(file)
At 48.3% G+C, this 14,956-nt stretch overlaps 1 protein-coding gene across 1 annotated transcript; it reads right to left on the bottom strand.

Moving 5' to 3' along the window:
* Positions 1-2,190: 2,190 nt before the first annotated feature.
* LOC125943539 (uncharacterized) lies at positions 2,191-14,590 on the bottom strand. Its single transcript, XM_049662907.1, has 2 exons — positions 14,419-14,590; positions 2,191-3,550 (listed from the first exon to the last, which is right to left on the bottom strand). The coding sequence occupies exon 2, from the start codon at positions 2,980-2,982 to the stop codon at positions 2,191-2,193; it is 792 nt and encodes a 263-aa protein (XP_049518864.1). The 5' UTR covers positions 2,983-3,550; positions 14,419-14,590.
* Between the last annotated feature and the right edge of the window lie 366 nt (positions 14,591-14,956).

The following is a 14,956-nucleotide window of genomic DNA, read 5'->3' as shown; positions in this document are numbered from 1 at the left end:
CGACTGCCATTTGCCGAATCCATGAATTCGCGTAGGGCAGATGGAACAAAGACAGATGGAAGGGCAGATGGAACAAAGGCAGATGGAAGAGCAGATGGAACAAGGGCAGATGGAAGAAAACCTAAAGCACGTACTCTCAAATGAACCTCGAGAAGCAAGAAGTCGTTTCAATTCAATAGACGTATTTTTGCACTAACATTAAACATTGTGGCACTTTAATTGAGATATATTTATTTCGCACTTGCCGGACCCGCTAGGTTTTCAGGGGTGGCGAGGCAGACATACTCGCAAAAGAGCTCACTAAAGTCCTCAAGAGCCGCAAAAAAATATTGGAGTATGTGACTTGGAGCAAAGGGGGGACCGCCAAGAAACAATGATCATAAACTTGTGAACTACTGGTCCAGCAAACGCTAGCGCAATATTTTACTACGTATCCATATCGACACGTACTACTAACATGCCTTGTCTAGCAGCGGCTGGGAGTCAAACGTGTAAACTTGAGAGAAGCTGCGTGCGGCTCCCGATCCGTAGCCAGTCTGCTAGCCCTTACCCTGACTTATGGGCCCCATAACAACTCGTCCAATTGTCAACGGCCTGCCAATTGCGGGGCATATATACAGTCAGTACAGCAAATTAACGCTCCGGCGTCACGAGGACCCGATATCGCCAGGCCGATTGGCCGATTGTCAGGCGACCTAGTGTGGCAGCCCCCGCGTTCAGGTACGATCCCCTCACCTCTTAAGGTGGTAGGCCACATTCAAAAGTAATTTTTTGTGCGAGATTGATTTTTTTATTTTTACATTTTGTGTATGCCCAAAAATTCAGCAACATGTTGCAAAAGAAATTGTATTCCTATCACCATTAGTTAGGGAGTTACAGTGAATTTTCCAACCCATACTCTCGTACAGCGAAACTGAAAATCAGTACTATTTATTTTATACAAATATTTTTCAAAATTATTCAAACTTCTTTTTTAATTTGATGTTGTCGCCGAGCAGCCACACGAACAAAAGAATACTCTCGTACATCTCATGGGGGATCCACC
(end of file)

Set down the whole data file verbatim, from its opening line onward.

At 48.3% G+C, this 14,956-nt stretch overlaps 1 protein-coding gene across 1 annotated transcript; it reads right to left on the bottom strand.

Moving 5' to 3' along the window:
* Positions 1-2,190: 2,190 nt before the first annotated feature.
* LOC125943539 (uncharacterized) lies at positions 2,191-14,590 on the bottom strand. Its single transcript, XM_049662907.1, has 2 exons — positions 14,419-14,590; positions 2,191-3,550 (listed from the first exon to the last, which is right to left on the bottom strand). The coding sequence occupies exon 2, from the start codon at positions 2,980-2,982 to the stop codon at positions 2,191-2,193; it is 792 nt and encodes a 263-aa protein (XP_049518864.1). The 5' UTR covers positions 2,983-3,550; positions 14,419-14,590.
* Between the last annotated feature and the right edge of the window lie 366 nt (positions 14,591-14,956).

The following is a 14,956-nucleotide window of genomic DNA, read 5'->3' as shown; positions in this document are numbered from 1 at the left end:
CGACTGCCATTTGCCGAATCCATGAATTCGCGTAGGGCAGATGGAACAAAGACAGATGGAAGGGCAGATGGAACAAAGGCAGATGGAAGAGCAGATGGAACAAGGGCAGATGGAAGAAAACCTAAAGCACGTACTCTCAAATGAACCTCGAGAAGCAAGAAGTCGTTTCAATTCAATAGACGTATTTTTGCACTAACATTAAACATTGTGGCACTTTAATTGAGATATATTTATTTCGCACTTGCCGGACCCGCTAGGTTTTCAGGGGTGGCGAGGCAGACATACTCGCAAAAGAGCTCACTAAAGTCCTCAAGAGCCGCAAAAAAATATTGGAGTATGTGACTTGGAGCAAAGGGGGGACCGCCAAGAAACAATGATCATAAACTTGTGAACTACTGGTCCAGCAAACGCTAGCGCAATATTTTACTACGTATCCATATCGACACGTACTACTAACATGCCTTGTCTAGCAGCGGCTGGGAGTCAAACGTGTAAACTTGAGAGAAGCTGCGTGCGGCTCCCGATCCGTAGCCAGTCTGCTAGCCCTTACCCTGACTTATGGGCCCCATAACAACTCGTCCAATTGTCAACGGCCTGCCAATTGCGGGGCATATATACAGTCAGTACAGCAAATTAACGCTCCGGCGTCACGAGGACCCGATATCGCCAGGCCGATTGGCCGATTGTCAGGCGACCTAGTGTGGCAGCCCCCGCGTTCAGGTACGATCCCCTCACCTCTTAAGGTGGTAGGCCACATTCAAAAGTAATTTTTTGTGCGAGATTGATTTTTTTATTTTTACATTTTGTGTATGCCCAAAAATTCAGCAACATGTTGCAAAAGAAATTGTATTCCTATCACCATTAGTTAGGGAGTTACAGTGAATTTTCCAACCCATACTCTCGTACAGCGAAACTGAAAATCAGTACTATTTATTTTATACAAATATTTTTCAAAATTATTCAAACTTCTTTTTTAATTTGATGTTGTCGCCGAGCAGCCACACGAACAAAAGAATACTCTCGTACATCTCATGGGGGATCCACC